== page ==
I like my Yamaha CS-30.
I like my Kenton Pro Solo Mk II.
I DON'T like that I have to plug the CV/Trigger cables in and out every time I want to switch between letting the Pro Solo control the CS-30 and playing the CS-30 keyboard myself.
Solution: Make a simple box that lets me choose which "mode" I want to use the CS-30 in.
Short descriptionThe CS-30 has CV and Trigger inputs. That makes it controllable from external sources, such as another CV/Trigger keyboard, sequencer, or a computer via a MIDI converter.
In my case, I am using a Kenton Pro Solo Mk II (Hm, I realize it's not in my gear list yet) to control it from Steinberg Cubase Studio 4 or my little Behringer UMX49 MIDI keyboard.
ProblemThe problem is that the internal CV/Trigger signals inside the CS-30 are routed from the keyboard, via the input jacks, to the "synth engine". The input jacks have breakers that disconnect the internal CV generated by the keyboard so you lose "local" control once you have anything plugged in in those input jacks.
Of course the jacks are on the rear and not very easy to locate with your fumbling fingers, trying to guess which jack is which. Every time you want to tweak a sound and play the keyboard of the CS-30 at the same time you have to pull those plugs out so you get local control of the CS-30. When you're done and you want to use your computer and MIDI/CV-converter you have to plug them in again. Very annoying...
Some useful featuresLuckily, on the CS-30 there is also a CV output as well as a trigger output.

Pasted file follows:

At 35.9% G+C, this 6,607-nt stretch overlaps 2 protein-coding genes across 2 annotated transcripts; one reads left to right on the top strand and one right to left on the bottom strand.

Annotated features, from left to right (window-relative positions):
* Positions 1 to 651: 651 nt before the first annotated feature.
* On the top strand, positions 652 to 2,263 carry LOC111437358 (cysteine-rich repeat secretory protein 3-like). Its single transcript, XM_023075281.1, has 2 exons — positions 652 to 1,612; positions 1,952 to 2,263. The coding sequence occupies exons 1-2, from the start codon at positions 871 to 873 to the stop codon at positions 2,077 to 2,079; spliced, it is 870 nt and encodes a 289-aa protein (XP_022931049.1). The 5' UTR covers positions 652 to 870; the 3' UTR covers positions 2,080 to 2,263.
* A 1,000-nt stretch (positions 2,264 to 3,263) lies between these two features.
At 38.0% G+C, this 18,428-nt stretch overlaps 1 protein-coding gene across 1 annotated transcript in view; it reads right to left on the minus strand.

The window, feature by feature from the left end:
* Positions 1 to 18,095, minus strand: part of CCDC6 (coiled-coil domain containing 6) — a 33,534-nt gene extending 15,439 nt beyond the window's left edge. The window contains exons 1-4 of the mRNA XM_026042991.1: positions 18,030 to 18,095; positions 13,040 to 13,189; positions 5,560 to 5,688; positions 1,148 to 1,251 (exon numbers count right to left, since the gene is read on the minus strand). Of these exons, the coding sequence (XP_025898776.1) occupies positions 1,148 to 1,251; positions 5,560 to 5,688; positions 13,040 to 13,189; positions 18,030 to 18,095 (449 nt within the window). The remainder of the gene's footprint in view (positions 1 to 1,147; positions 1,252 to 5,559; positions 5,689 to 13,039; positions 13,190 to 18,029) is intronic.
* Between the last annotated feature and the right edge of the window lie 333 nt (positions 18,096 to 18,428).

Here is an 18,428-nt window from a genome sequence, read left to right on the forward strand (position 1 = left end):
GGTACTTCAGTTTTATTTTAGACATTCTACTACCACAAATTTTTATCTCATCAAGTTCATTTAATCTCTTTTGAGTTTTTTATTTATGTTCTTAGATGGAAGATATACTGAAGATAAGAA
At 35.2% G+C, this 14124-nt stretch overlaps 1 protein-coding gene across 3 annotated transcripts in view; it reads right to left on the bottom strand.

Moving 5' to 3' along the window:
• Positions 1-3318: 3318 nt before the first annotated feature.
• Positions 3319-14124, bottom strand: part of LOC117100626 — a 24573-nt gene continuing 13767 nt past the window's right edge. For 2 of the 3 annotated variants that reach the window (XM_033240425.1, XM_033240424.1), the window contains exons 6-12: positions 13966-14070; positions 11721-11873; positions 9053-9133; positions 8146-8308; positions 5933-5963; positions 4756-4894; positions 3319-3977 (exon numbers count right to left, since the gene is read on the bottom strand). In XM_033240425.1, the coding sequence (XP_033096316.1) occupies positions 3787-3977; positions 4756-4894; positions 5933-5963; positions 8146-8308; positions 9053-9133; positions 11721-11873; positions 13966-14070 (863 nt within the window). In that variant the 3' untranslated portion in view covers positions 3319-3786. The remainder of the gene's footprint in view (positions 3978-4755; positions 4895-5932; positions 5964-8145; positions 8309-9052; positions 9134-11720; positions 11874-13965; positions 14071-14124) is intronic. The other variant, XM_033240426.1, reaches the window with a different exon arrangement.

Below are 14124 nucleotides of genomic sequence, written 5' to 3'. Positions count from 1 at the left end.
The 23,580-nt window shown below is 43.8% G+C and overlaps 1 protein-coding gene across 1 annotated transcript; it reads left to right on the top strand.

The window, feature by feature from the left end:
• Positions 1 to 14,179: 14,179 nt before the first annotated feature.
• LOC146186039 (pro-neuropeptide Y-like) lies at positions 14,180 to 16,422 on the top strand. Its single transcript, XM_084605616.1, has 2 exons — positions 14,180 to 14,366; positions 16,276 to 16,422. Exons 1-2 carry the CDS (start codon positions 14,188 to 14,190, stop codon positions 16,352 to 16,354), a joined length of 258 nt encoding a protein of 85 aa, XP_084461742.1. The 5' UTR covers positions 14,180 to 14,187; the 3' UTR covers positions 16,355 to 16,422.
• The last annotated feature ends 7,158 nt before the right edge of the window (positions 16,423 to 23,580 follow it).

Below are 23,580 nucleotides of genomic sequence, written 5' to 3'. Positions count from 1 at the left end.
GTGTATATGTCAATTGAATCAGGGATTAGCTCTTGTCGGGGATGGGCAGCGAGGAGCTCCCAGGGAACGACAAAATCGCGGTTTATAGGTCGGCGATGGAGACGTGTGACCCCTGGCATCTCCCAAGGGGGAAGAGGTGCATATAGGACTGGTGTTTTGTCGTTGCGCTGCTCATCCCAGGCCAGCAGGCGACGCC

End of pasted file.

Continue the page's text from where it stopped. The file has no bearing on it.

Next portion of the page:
You could, for instance, plug a cable into the CV output and patch it straight back into the CV input.
The CS-30 would work just like normal and you have local control of it.
While that loopback by itself is pointless, it opens some possibilities.
Let's say you break the loop and insert another control signal instead coming from the MIDI/CV converter going into the CV input...
And let's say you put a switch there, letting you choose which signal you want to use...
SolutionI made a small box with 6 jacks and 2 SPDT switches on. It's actually a pair of 2-in-1-out selectors.
Here's what it looks like inside.
The shields are just joined between all the jacks for each of the "2-in-1-out" sections.
The red switch just selects which of the two signals from the jacks on the left gets routed to the jack on the right. I guess I could have used DPDT switches and switched the shield as well, to reduce the risk of ground loops, but I don't think it matters in this case.
Also, I could have just used a single DPDT switch and switched both the CV and Trigger signals at the same time. As it is now I have to flip two switches to change between local and external control.
While this may seem stupid it may enable some interesting uses, such as letting for instance the computer trigger the CS-30 while I just change the pitch on the keyboard locally.
Or vice versa: Letting the computer change the pitch while I trigger the CS-30 locally.
Maybe not something I will use extremely much, but it seemed fun and didn't really add any complexity, so that's how I did it :)
I found a schematic I drew a while ago, which used the single DPDT-approach.
Excuse the silly Swedish comments, I'm too lazy to redraw it :)